Bangkok 8: A Novel
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A thriller with attitude to spare, Bangkok 8 is a sexy, razor-edged, often darkly hilarious novel set in one of the world’s most exotic cities.
Witnessed by a throng of gaping spectators, a charismatic Marine sergeant is murdered under a Bangkok bridge inside a bolted-shut Mercedes Benz. Among the witnesses are the only two cops in the city not on the take, but within moments one is murdered and his partner, Sonchai Jitpleecheep—a devout Buddhist and the son of a Thai bar girl and a long-gone Vietnam War G.I.—is hell-bent on wreaking revenge. On a vigilante mission to capture his partner’s murderer, Sonchai is begrudgingly paired with a beautiful FBI agent named Jones and captures her heart in the process. In a city fueled by illicit drugs and infinite corruption, prostitution and priceless art, Sonchai’s quest for vengeance takes him into a world much more sinister than he could have ever imagined.
this is not perhaps some kind of reference: jeweler turned perfumer? “Glad you could make it,” Warren says with his usual charm, and actually makes me feel as if he is pleased to see me. I do no more than nod, however, and wait. Of course he understands perfectly, and with a facial expression which is almost a wink, if a weary one, he beckons for me to follow him across the shop to where the horse and rider is sitting on a shelf. He takes the piece down, holds it up to the light, then hands it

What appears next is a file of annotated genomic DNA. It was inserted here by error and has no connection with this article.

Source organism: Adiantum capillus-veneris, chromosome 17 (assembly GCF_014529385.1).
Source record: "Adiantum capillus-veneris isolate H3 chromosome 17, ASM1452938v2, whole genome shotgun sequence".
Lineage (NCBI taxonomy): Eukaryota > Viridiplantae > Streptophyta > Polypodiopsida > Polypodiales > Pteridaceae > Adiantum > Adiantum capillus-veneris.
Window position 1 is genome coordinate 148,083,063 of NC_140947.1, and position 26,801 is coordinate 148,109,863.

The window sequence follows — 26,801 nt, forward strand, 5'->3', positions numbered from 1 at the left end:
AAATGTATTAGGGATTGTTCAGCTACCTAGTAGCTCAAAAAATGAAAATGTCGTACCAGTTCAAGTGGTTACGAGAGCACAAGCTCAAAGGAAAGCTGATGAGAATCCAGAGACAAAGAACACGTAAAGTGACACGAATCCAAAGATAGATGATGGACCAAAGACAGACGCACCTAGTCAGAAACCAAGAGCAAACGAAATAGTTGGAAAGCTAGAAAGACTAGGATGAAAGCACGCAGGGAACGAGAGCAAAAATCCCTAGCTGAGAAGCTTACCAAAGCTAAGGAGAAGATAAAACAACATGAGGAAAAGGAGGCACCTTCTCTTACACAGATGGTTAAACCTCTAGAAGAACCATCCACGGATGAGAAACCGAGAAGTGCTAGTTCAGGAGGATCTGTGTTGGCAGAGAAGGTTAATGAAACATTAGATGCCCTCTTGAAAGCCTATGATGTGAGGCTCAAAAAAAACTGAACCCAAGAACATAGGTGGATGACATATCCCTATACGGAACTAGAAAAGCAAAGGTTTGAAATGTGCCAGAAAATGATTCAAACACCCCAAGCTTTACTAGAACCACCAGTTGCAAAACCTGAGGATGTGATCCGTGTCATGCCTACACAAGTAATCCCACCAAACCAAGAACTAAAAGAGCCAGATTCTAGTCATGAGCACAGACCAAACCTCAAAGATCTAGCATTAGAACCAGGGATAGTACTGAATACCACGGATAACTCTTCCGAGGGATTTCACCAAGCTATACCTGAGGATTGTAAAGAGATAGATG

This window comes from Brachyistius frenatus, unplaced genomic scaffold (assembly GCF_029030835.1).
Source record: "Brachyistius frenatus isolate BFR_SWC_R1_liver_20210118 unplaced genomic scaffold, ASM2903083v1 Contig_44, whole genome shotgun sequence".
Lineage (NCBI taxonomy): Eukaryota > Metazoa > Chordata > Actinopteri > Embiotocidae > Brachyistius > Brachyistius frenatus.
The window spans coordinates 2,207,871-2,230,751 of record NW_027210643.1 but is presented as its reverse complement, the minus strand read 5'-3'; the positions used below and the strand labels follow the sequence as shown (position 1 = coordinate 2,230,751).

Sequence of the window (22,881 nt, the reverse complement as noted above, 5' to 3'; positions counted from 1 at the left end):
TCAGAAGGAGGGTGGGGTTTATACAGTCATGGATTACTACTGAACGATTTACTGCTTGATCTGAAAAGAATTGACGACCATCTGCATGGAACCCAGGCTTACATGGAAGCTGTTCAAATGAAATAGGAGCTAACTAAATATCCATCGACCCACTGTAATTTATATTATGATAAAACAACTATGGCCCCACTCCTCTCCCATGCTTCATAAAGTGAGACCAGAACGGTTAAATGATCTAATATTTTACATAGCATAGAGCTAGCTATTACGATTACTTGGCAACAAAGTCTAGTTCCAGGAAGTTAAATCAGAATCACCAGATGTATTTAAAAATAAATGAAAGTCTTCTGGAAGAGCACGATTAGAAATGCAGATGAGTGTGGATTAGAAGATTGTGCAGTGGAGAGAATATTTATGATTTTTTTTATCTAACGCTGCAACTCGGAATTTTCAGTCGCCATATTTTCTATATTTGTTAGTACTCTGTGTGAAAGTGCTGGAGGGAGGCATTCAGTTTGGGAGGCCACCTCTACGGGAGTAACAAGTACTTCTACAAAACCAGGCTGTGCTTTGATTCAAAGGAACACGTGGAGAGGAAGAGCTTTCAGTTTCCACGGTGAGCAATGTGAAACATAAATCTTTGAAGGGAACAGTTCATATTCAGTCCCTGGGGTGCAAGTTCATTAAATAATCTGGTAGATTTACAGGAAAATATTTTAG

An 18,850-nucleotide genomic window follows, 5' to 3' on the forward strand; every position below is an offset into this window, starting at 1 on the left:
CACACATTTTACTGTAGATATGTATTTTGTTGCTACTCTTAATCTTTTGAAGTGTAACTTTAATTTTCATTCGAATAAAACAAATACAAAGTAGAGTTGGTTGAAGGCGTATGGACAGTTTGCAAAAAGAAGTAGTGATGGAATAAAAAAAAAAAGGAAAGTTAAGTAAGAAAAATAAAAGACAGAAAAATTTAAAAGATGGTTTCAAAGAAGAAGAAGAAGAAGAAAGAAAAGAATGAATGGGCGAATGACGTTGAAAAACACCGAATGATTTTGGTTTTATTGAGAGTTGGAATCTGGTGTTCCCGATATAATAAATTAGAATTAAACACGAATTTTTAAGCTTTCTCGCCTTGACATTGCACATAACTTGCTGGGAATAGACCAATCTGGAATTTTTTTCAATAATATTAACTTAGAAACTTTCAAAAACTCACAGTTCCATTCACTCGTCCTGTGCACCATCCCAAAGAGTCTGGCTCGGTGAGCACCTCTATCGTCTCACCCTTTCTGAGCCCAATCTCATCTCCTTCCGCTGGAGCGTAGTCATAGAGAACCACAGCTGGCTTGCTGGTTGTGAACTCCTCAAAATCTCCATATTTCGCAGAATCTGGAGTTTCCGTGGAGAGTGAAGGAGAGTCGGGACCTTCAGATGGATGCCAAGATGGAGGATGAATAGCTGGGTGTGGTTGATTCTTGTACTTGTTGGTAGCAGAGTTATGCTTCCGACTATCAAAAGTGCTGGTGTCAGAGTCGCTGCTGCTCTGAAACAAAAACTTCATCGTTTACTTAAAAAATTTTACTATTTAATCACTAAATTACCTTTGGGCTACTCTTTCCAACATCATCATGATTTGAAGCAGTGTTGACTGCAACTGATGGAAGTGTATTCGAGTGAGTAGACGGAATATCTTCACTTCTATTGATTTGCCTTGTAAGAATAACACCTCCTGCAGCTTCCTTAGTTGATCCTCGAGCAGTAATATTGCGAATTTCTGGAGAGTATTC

humane and compassionate. It is also cost effective. The cop receives a bonus without any extra burden on the taxpayer. Police salaries have been at starvation level forever.” Jones cannot decide if I’m serious or not. “Well, that’s a long way from the American viewpoint. It’s a given that our laws are applied evenly to every citizen—the alternative is total sleaze.” “In that case, why aren’t we investigating Sylvester Warren?” Her head snaps away and she is looking out the window. “Cute,
seventeen and seemed to find his element. He was one of those men who just naturally take to the military life when young, maybe without foreseeing the downside. He was ashamed of big brother Elijah and we think they didn’t communicate for more than a decade. William mellowed, though, got disillusioned with the Marines. They talked over the telephone a lot the past few years.” “Elijah is under surveillance?” “More or less full-time. I managed to get some of the transcripts by e-mail this
her idea to go to the boxing.” “You don’t have an address?” “Not even a phone number. I tried calling her again before you guys showed up, and there’s a Thai voice telling me in English that the number’s no longer available.” “First you were with her, the next thing you’re with some Khmer?” “She called them when I freaked a little at the boxing. I knew that friend of yours was wrong, Miss FBI. I have street instinct. Three of them arrived on bikes. She goes off with one of them and leaves the
Dou, she’s in room three,” the mamasan told her. Ten minutes later Dou appeared in a cotton frock, a pleasant-faced young woman about twenty years old, with a broad, friendly smile and a thick Laotian accent. She was excited, thinking me an early customer. I smiled back, showed her a hundred-baht note and the photocopy Nape gave me. She scanned it quizzically. “I only want to know the date on it.” She made big eyes. This was the easiest hundred baht she had ever earned. “2539 May 17.” She read